Religion, Secularism, and Spirituality - How Modern AA Gets It Wrong

By Paul R. 07/03/19

AA’s founders did not intend for AA to be religious, and unlike many modern-day members, they embraced a broad view of a Higher Power.

The Flying Spaghetti Monster in Michelangelo's Creation of Adam, can be used as higher power in Alcoholics Anonymous
Why can’t a Flying Spaghetti Monster be as believable as any other deity?

The role of a Higher Power (hereinafter, HP) looms large in today’s recovery landscape. AA adopts it as the centerpiece of its program. Rehabs that adopt the 12 steps as a major part of their treatment protocol do, as well. Even secular groups such as SMART don’t discourage their members from prayer or spiritual belief.

AA's Founders: Higher Power Should Transcend Religion

But to equate religion with HP would be disingenuous and simplistic. AA’s founders intentionally chose the term “HP” because it transcends religion, while encompassing some of its aspects such as spiritual beliefs, meditation and mindfulness.

In a 1961 letter to Bill Wilson, Carl Jung wrote Spiritus Contra Spiritum which, roughly translated, means: Alcohol addiction can be fought with spirituality. Further, in the same letter, Jung says: "You might be led to that goal by an act of grace or through a personal and honest contact with friends, or through a higher education of the mind beyond the confines of mere rationalism." You can see that Jung clearly leaves room for a secular path to recovery (namely: fellowship of friends, knowledge).

What is really striking about Jung’s observation is that it clearly states that an addict is not limited to just a religious/spiritual HP. Not only does Jung allow for non-religious HP, he sees no need to pit the religious against the non-religious, offering the possibility of a symbiotic relationship between them. Bill Wilson seems to agree with Jung on this matter. And while people may point out that in later chapters of the Big Book, Bill speaks of God, it is clear that “God” is simply what Bill chooses to call his HP.

The Big Book overtly allows for secular approaches to recovery and never flat-out (unlike modern-day AA and its copycats) rejects alternative views. Again, the founders chose to call their HPs God, yet Wilson understood and shared Jung’s thoughts on the matter.

Many Modern Meetings Equate Higher Power with God

This is not, however, what modern-day AA is about. In many meetings the newcomer is taught that the 12 steps are Gospel and HP is God (hence, the incessant recitation of the Lord’s Prayer). Yet half of the original fellowship was cut from agnostic cloth, according to Wilson himself (and including himself). Had they all been religious zealots, there never would have been the need for AA in the first place. The Oxford groups would have soldiered on en masse. The authors go on to say that their understanding of the Spirit is all-inclusive and never exclusive, and this is exactly where modern-day AA went astray from the original meaning of the Big Book.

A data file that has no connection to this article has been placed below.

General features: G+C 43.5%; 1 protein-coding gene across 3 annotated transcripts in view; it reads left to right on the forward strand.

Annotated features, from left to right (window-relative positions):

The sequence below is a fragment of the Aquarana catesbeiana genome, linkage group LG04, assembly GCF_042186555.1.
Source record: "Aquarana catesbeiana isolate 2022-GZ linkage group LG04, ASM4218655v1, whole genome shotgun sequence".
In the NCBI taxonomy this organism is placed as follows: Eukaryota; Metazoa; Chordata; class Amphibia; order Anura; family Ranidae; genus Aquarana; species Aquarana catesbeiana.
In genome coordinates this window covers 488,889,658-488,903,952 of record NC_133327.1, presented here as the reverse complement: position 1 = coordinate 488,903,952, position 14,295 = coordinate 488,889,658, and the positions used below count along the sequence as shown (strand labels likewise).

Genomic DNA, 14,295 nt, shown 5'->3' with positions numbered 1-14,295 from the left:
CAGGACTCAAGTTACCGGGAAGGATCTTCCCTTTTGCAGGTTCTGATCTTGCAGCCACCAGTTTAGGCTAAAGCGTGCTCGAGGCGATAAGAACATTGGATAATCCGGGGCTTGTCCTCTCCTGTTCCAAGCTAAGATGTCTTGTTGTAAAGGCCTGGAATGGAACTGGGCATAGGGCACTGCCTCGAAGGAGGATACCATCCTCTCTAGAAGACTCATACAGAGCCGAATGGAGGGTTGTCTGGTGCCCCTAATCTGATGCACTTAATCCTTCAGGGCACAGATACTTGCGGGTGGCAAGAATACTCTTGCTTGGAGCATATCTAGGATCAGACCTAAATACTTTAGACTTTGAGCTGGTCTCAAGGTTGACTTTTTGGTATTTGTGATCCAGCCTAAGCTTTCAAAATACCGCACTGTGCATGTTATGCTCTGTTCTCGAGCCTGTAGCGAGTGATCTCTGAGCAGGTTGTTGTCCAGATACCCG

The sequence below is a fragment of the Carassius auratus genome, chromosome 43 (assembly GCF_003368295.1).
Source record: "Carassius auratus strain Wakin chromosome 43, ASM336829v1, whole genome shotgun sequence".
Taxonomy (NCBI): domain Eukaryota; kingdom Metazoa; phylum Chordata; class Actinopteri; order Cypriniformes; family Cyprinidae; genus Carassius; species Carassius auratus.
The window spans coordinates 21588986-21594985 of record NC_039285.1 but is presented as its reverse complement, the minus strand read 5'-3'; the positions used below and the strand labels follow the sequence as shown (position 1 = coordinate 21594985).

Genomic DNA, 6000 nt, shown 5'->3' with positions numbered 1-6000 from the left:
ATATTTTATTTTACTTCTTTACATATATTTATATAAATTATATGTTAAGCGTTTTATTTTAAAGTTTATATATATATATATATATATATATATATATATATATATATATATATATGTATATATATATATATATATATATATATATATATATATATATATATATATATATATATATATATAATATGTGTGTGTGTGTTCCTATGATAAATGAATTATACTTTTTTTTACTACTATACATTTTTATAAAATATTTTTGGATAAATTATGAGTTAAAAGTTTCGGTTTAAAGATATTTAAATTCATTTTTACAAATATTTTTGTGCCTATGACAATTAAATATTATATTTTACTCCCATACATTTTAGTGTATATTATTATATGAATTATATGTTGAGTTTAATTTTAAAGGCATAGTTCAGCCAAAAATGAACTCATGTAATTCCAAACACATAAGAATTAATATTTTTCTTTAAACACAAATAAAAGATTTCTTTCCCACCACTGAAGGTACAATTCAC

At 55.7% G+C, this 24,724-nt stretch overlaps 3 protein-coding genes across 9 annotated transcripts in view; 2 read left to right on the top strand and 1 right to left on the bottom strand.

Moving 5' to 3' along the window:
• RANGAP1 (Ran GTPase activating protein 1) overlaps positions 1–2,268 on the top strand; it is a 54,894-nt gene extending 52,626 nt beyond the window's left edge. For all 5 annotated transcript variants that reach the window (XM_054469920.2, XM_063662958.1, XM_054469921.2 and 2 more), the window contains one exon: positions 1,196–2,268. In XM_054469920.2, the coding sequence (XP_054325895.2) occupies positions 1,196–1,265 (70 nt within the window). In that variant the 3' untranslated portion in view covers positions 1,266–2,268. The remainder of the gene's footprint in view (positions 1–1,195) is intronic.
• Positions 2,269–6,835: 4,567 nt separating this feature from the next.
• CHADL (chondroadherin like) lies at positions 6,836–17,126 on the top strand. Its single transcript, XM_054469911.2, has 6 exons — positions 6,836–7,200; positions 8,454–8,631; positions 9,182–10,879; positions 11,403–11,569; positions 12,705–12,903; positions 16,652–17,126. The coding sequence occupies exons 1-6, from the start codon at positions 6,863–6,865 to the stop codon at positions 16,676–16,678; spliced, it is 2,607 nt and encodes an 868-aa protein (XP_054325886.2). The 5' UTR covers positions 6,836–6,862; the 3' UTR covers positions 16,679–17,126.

What is good for the goose is good for the gander, and if one adopts a broad view of HP (as envisioned by Wilson and supported by Jung), then the following belief should be a fair game.

The Church of the Flying Spaghetti Monster (hereinafter, CFSM) although widely-known is not an officially recognized religion in the U.S. However, The First Amendment to the U.S. Constitution provides fertile ground for many quasi-religious views, however lighthearted or crazy (which religions are not?), and who is to say that this particular imaginary friend is somehow less credible than any other?

If someone believes strongly enough, they will tap into whatever force they believe in, whether they are Christians believing in the power of Christ, Wiccans believing in the power of nature and the Goddess (or Goddesses), Atheists believing in the power of their own mind or of science, or Pastafarians believing in the FSM. And let us not forget Jung’s trifecta.

Yes, some religions make it easier than others. The more developed a set of religious dogmas is, the handier it becomes when tangling with the unknown. Modern-day religions are nuanced clever hoaxes that provide a detailed roadmap to their particular Higher Power to all comers for a small fee (usually a tax-free, labor-free existence plus a little something for the priest).

AA and other fellowships are not that far behind. Any modern-day 12-step-based program has a religion-based Higher Power front and center. Passing the plate across the aisles is so familiar that it triggers a muscle memory when reaching for the wallet. The elders lead the chorus, the speaker preaches (excuse me, shares) and a religious-like unity bordering on trance ensues.

Founders Wanted AA to Be Accessible to Believers and Non-Believers

And while the CFSM is obviously intended to be tongue in cheek, there are some members who take it seriously. And even if others don’t, who is to say that the Pastafari faith is not capable of tapping into their Higher Power in order to heal? Why would it not be in the spiritual tool kit that AA (and by extension all other “A”s) so often references? Why can’t a Flying Spaghetti Monster be as believable as any other man-created deity? After all, they are all equally unprovable and some are even more far-fetched than the Carb-Laden Creator.

When the founders settled on a Higher Power described as a “God of your understanding,” they were most likely not envisioning a flying spaghetti monster. They weren’t envisioning anything at all. They left that up to each of us to choose. And they intended to leave the door open to anyone with a desire to stop drinking. That includes believers and non-believers, alike.

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Paul R. is a writer in recovery. He is an avid student of all things addiction and its interplay with mental health issues. He lives near Baltimore, MD.